Sodium is an alkali metal. It plays an important role in moisture management for both animals and plants. Below, a distinction is made between the role of sodium in animal husbandry and sodium in soil and crops.
Sodium in animals
Sodium (Na), together with chlorine (Cl) and potassium (K), plays an essential role in the osmotic pressure of body cells and thus the moisture balance of the body. Together, these minerals determine the cation-anion difference (also called acid-base balance) of the ration and likewise of the body.
Sodium plays a role in the transmission of nerve impulses and in the production of enzymes essential for the absorption of glucose and certain amino acids. Sodium also has a buffering function in the gastrointestinal tract in the form of sodium carbonate and sodium phosphate. Normally, sodium levels in the blood are kept very constant. To get more clarity on sodium supply, saliva can be examined.
|g/kg dry matter
|Young cattle from 4 months
|Young cattle from 9 months
|Young cattle from 16 months
|Dry 8-3 weeks to calving
|Dry 3-0 weeks to calving
|Lactating (20 kg)
|Lactating (40 kg)
Sodium deficiency does not cause specific deficiency symptoms, but usually leads to decreased feed intake, fertility and production. Other symptoms that may be observed are emaciation, drowsiness, dry, stiff skin, urine drinking, licking and afterbirth that doesn’t come off.
Sodium excess may occur alongside excessive salt intake, water deficiency and diarrhea (excessive fluid loss). Symptoms of sodium excess include excessive drinking, a stiff gait and muscle tremors. The CVB (2005) indicates a toxicity limit of 10 g/kg dry matter (for chronically high levels).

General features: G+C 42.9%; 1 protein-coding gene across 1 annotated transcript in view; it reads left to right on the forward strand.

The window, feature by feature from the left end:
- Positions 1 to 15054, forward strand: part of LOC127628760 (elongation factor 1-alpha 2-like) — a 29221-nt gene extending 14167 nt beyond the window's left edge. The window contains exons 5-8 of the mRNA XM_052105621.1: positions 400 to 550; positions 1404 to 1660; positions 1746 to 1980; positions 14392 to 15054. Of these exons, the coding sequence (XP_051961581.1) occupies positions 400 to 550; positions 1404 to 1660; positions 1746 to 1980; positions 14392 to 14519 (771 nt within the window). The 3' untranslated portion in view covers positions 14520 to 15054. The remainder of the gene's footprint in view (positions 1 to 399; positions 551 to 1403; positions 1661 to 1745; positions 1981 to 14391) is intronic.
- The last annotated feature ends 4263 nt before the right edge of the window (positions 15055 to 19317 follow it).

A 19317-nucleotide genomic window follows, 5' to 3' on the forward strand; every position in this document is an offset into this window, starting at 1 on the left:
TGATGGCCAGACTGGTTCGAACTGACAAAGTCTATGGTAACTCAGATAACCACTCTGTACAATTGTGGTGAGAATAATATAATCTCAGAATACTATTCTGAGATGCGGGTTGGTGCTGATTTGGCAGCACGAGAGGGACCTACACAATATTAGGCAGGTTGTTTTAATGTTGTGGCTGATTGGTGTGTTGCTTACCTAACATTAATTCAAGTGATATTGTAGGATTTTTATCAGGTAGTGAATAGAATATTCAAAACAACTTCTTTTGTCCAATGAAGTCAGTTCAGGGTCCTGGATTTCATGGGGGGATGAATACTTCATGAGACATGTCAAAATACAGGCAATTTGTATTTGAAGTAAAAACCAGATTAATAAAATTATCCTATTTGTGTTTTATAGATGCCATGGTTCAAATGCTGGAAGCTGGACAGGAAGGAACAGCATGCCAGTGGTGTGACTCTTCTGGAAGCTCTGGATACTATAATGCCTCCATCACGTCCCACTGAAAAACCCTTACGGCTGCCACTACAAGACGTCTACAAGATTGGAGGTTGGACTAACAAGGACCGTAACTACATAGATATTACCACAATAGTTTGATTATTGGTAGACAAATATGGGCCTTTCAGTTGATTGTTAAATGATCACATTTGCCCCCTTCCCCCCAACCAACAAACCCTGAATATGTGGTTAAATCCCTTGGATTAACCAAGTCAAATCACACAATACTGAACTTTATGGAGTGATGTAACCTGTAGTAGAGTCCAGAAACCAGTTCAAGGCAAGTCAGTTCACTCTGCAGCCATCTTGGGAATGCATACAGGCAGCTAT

Sodium in soil and crop
Sodium plays a role in the moisture balance of plants. A higher sodium content has no effect on grass yield, but it does affect the palatability, and therefore dry matter absorption, of grass and grass silage. Normally, grass and grass silage contain an ample amount of sodium. In contrast, silage maize, CCM, beer brush, pressed beet pulp and cereals are low in sodium.
Sodium is prone to leaching in soil; especially on sandy and valley soils, sodium content is often on the low side. There is competition between sodium and potassium for the uptake of minerals by crops. The analysis Fertilization Manager from Eurofins Agro takes this into account: when, for example, the potassium content is higher, more sodium (salt) is advised for the same sodium content. In this way, the required amount of sodium can still be absorbed by the crop. The Fertilization Guide provides advice for all soil types.